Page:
Recently, Trinidadian artist Che Lovelace posted on Facebook, that one of his pieces has become part of the permanent collection of the Museum of Contemporary Art (MOCA), Los Angeles.
The painting, Nyabinghi Drummers, has special significance to him because, “it is so rooted in Caribbean iconography and energy”.
The MOCA’s Instagram describes the piece as “colourful abstracted figures” which “reference the costuming and characters of Carnival….Through his almost Cubist representations, dancing between the abstract and the realist, Lovelace transforms any tropes about Caribbean art and aesthetics”.
Lovelace is “particularly drawn to the Blue Devil masquerade, one of the oldest Carnival icons in Trinidad and Tobago.”
Che Lovelace, son of writer Earl Lovelace, was born in San Fernando in 1969, but grew up in the village of Matura. His full name is Cheikh Sedar Lovelace, after African historian-philosopher, Cheikh Anta Diop.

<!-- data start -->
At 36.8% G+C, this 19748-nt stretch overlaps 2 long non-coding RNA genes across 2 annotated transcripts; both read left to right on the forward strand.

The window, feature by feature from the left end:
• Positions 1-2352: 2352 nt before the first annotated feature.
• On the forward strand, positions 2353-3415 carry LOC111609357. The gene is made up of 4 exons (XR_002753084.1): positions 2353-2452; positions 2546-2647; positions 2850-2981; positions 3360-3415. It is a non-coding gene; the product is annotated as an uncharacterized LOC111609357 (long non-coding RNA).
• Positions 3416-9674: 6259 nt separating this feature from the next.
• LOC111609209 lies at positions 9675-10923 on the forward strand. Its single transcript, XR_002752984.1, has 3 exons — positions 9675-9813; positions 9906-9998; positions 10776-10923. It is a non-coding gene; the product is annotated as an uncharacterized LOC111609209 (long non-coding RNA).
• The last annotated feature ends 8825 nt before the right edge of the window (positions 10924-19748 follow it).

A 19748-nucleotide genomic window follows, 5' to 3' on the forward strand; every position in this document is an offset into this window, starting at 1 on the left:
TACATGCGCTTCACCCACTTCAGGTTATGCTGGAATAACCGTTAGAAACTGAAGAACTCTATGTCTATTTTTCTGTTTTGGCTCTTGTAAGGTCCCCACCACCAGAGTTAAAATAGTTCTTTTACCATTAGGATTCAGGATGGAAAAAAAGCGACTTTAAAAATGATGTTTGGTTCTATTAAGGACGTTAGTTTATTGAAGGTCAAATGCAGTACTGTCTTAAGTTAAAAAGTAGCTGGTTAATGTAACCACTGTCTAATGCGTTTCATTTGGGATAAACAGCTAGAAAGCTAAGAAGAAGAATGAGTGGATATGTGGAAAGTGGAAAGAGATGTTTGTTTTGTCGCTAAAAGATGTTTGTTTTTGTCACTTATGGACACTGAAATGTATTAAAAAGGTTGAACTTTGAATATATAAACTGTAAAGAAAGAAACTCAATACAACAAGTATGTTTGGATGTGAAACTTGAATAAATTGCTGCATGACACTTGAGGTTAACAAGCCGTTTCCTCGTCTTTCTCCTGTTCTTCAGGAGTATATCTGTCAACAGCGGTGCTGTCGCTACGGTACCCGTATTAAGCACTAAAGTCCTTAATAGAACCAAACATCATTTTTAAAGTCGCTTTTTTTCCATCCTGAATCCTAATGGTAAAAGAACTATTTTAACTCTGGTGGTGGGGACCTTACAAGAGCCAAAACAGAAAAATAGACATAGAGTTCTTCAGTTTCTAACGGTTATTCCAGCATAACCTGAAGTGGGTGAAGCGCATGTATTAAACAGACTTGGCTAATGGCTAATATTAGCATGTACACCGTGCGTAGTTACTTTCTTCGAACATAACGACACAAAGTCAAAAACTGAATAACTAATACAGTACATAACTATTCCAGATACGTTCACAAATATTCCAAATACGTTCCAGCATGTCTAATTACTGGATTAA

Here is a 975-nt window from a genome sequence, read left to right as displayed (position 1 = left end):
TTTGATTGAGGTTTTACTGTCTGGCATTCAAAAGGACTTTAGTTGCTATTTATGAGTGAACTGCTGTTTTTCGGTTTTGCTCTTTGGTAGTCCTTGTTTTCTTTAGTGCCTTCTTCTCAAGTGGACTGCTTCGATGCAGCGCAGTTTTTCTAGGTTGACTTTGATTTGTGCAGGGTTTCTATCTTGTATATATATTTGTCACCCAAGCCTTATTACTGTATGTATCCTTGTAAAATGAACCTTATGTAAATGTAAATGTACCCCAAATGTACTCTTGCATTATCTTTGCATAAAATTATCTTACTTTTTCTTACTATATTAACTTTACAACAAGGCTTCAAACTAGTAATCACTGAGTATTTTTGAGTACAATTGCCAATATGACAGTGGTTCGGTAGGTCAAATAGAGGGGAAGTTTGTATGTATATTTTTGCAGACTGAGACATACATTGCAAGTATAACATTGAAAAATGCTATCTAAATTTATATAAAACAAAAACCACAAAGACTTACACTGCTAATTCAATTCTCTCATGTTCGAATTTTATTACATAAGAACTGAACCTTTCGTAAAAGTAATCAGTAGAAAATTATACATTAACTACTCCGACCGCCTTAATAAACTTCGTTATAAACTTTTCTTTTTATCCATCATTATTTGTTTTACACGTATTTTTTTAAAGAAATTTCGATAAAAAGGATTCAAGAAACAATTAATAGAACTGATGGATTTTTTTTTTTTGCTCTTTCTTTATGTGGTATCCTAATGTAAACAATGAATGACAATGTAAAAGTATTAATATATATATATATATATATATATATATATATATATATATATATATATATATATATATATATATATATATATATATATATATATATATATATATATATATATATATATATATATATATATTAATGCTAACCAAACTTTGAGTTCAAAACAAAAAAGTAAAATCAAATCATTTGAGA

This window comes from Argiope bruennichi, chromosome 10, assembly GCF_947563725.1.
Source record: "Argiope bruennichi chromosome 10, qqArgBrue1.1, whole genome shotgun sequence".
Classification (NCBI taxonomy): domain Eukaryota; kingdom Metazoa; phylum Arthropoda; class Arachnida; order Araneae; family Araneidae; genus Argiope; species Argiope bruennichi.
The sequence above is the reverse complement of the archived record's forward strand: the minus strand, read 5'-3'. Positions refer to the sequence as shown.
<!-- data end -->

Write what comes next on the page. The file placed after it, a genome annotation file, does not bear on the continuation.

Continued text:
He first became popular locally as a champion surfer and was appointed president of Trinidad’s Surfing Association in 2012. He attended Queen’s Royal College, and later trained at L’Ecole Régionale des Beaux-Arts de la Martinique, Fort-de-France, where he graduated in 1983 and continued his pursuit of art, experimenting with various styles and materials, and exploring dancehall, Carnival and dancing figures as subjects.
In 1998, he was awarded a residency at the Gasworks Gallery, London, in a collaboration with the Institute of International Visual Arts (Iniva), UNESCO’s International Fund for the Promotion of Culture, and the Gasworks Studios.
In 2017, The New Yorker noted about his work: “Poised on the border between Cubism and realism, Lovelace doesn’t really belong to any school; part of the beauty of the show lies in watching the artist establish his own rich vocabulary and letting the work stand on its own. He’s not afraid of pleasure and knows how much the soul craves colour—a refuge during these dark days.”
Reviewing Lovelace’s first exhibition in France in 2017, Le Figaro, the oldest national daily in France, said that his use of landscape and bright colour recalled that of Gauguin and Matisse (Wikipedia).
Of this latest success Lovelace says, “Hopefully, it represents an expanding interest in Caribbean art and culture within a larger global conversation”. —SD
You can follow this artist on Instagram @chelovelace, and on Facebook.